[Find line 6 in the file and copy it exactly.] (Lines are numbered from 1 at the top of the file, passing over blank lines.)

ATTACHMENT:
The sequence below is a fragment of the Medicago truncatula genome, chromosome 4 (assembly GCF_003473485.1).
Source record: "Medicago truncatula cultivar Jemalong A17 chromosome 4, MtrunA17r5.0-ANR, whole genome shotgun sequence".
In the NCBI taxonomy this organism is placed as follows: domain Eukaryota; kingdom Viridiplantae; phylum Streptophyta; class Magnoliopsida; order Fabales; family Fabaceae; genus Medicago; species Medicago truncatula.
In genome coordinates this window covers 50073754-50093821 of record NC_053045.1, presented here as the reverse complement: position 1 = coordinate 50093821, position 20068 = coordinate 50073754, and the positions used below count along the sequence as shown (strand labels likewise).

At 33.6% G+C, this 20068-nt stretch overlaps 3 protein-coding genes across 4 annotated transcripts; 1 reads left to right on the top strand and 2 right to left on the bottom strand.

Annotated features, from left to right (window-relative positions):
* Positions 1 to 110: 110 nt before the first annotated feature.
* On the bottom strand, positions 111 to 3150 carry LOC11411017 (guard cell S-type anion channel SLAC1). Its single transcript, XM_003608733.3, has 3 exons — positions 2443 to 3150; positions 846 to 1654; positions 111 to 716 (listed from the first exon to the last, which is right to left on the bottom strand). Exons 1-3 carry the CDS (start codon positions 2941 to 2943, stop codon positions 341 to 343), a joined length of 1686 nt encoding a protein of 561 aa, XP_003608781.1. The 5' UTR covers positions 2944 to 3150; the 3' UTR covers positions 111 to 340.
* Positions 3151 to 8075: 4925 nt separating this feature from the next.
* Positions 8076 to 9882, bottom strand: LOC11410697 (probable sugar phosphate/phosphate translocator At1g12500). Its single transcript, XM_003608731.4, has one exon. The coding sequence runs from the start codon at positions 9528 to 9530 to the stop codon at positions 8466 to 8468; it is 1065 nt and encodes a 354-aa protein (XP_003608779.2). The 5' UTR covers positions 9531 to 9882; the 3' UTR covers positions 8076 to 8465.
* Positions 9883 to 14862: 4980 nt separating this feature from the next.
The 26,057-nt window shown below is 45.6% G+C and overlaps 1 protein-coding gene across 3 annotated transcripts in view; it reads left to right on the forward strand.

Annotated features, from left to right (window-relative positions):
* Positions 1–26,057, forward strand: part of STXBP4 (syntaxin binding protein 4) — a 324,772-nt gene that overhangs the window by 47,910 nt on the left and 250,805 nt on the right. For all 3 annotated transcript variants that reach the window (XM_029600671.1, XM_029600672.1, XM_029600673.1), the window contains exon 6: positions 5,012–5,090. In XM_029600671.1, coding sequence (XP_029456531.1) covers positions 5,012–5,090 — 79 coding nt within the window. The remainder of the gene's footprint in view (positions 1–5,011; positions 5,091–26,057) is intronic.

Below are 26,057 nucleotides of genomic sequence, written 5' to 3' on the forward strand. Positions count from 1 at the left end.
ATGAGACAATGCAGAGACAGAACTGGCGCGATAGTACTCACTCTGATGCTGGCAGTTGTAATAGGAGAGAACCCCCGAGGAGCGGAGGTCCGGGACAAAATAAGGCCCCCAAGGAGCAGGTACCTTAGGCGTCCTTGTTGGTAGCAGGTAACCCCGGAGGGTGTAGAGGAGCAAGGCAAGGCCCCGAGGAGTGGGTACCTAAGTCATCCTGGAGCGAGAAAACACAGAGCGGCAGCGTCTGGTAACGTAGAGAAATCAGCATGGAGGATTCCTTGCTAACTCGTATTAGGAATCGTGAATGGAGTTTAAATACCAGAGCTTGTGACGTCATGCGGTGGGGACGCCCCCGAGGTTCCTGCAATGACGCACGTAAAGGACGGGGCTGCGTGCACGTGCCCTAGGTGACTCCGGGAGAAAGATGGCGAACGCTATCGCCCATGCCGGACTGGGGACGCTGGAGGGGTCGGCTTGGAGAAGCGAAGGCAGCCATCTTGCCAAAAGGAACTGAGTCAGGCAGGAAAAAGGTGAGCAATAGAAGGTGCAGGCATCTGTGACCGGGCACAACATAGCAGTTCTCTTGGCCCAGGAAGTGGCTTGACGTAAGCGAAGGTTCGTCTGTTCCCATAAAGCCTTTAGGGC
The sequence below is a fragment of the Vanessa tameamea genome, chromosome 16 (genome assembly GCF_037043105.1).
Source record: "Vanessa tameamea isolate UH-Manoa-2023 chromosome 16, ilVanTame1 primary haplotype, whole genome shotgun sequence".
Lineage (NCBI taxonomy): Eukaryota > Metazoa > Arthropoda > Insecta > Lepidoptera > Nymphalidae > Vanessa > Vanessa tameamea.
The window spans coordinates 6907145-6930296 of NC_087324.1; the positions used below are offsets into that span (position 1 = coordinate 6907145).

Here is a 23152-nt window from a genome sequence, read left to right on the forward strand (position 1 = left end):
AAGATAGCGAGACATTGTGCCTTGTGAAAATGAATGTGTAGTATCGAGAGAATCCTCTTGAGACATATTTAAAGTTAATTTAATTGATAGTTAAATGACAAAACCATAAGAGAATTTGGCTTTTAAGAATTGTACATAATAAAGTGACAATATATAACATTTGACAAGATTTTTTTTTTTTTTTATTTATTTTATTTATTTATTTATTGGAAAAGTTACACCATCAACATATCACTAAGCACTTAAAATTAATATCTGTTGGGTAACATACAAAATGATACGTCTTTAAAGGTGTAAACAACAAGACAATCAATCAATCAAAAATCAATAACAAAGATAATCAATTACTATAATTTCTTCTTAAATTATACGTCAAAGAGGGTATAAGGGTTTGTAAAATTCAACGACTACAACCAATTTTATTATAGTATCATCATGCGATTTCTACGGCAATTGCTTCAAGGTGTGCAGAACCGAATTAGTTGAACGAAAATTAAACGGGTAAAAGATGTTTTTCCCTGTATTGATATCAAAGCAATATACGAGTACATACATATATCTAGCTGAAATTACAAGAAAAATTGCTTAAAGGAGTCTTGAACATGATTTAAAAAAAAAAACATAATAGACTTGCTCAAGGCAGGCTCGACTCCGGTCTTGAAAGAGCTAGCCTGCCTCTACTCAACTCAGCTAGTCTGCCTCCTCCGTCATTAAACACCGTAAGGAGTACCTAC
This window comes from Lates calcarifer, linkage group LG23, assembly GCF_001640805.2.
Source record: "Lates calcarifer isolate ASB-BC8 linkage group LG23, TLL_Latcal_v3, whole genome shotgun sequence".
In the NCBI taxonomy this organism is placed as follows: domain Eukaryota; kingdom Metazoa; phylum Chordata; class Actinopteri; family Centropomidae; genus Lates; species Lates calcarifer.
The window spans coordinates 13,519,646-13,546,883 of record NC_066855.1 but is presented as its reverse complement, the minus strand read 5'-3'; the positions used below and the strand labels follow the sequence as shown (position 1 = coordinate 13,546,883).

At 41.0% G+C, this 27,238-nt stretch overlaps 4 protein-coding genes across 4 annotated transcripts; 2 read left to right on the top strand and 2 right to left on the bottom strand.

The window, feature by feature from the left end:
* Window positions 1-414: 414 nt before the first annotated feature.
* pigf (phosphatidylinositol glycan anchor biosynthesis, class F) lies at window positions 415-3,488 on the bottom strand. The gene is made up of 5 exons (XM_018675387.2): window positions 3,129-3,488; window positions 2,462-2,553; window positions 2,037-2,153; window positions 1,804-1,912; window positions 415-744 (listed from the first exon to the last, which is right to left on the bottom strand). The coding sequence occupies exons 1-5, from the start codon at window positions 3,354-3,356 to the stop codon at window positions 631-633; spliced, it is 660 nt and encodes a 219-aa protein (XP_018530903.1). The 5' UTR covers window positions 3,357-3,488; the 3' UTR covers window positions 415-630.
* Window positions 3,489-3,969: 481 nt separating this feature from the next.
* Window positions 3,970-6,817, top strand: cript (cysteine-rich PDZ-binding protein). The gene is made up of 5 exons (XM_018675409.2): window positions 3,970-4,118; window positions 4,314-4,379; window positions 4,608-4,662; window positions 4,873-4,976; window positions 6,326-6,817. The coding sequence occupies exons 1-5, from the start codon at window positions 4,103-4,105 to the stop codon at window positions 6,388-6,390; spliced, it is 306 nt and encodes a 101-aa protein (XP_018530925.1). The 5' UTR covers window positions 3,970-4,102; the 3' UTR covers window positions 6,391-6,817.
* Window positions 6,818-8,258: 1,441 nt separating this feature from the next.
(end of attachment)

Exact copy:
Annotated features, from left to right (window-relative positions):